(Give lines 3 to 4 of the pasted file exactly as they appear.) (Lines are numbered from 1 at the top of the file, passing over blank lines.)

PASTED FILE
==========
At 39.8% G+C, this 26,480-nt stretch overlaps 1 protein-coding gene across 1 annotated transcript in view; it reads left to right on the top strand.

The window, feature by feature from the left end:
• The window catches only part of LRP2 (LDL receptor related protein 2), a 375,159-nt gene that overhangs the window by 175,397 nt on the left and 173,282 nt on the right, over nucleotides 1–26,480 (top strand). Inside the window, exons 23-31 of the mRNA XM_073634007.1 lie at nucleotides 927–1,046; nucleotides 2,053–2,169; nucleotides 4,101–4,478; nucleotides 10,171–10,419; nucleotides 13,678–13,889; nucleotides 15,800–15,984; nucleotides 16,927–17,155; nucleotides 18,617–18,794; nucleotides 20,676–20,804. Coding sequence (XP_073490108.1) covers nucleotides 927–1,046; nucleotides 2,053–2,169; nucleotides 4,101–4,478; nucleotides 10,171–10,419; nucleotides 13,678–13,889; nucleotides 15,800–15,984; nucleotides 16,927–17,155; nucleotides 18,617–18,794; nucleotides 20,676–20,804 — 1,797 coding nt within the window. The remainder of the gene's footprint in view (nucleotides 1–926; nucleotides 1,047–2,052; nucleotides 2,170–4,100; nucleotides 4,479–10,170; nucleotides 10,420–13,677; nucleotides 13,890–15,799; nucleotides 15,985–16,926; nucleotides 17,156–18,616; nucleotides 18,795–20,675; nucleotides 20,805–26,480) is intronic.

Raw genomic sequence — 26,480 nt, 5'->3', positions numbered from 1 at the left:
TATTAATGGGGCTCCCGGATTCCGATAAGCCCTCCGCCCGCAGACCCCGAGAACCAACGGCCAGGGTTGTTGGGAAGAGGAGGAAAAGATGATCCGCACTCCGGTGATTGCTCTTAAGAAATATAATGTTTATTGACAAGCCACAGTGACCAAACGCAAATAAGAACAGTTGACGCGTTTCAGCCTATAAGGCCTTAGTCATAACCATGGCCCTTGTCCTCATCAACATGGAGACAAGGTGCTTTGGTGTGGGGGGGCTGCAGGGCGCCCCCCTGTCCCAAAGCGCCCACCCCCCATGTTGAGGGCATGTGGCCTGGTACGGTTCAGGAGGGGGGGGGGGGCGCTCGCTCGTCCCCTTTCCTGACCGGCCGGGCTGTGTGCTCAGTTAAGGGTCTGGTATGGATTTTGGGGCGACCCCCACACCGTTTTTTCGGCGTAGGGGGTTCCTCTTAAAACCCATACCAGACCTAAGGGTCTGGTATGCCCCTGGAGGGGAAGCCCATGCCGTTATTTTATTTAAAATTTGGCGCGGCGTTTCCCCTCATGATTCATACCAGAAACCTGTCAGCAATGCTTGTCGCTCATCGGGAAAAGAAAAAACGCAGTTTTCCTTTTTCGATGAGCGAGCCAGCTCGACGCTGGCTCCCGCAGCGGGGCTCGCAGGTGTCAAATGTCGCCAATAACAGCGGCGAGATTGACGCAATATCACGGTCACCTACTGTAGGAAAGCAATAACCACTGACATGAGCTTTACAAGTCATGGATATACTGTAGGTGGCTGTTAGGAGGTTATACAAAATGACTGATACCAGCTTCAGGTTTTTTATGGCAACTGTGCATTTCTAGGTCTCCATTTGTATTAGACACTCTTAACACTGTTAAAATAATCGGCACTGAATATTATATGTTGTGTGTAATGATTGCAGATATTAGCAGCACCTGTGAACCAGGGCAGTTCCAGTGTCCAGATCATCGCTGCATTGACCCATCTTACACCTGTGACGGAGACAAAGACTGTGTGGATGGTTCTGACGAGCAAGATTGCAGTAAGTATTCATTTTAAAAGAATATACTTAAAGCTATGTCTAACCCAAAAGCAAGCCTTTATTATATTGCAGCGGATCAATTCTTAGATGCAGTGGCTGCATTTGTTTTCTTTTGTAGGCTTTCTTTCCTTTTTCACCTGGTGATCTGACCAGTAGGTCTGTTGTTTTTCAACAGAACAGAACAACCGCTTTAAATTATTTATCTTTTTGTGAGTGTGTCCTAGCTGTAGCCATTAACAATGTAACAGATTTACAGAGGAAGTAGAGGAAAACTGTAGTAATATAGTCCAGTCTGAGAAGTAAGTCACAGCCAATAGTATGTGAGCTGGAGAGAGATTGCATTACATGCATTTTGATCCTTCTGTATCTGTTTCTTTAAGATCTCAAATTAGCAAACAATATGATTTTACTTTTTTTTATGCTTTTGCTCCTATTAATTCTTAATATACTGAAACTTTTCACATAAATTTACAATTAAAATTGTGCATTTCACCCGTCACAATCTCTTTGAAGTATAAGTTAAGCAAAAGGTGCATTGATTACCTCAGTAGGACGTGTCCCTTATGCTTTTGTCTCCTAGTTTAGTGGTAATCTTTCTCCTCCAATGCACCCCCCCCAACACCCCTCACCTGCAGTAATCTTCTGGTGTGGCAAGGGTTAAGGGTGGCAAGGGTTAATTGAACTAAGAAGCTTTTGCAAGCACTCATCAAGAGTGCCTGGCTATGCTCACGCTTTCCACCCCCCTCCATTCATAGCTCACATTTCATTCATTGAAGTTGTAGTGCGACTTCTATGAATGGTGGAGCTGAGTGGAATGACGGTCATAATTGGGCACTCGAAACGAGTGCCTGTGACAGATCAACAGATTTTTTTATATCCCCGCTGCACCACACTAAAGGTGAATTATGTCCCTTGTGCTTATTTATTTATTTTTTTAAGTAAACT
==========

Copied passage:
• The window catches only part of LRP2 (LDL receptor related protein 2), a 375,159-nt gene that overhangs the window by 175,397 nt on the left and 173,282 nt on the right, over nucleotides 1–26,480 (top strand). Inside the window, exons 23-31 of the mRNA XM_073634007.1 lie at nucleotides 927–1,046; nucleotides 2,053–2,169; nucleotides 4,101–4,478; nucleotides 10,171–10,419; nucleotides 13,678–13,889; nucleotides 15,800–15,984; nucleotides 16,927–17,155; nucleotides 18,617–18,794; nucleotides 20,676–20,804. Coding sequence (XP_073490108.1) covers nucleotides 927–1,046; nucleotides 2,053–2,169; nucleotides 4,101–4,478; nucleotides 10,171–10,419; nucleotides 13,678–13,889; nucleotides 15,800–15,984; nucleotides 16,927–17,155; nucleotides 18,617–18,794; nucleotides 20,676–20,804 — 1,797 coding nt within the window. The remainder of the gene's footprint in view (nucleotides 1–926; nucleotides 1,047–2,052; nucleotides 2,170–4,100; nucleotides 4,479–10,170; nucleotides 10,420–13,677; nucleotides 13,890–15,799; nucleotides 15,985–16,926; nucleotides 17,156–18,616; nucleotides 18,795–20,675; nucleotides 20,805–26,480) is intronic.

Raw genomic sequence — 26,480 nt, 5'->3', positions numbered from 1 at the left: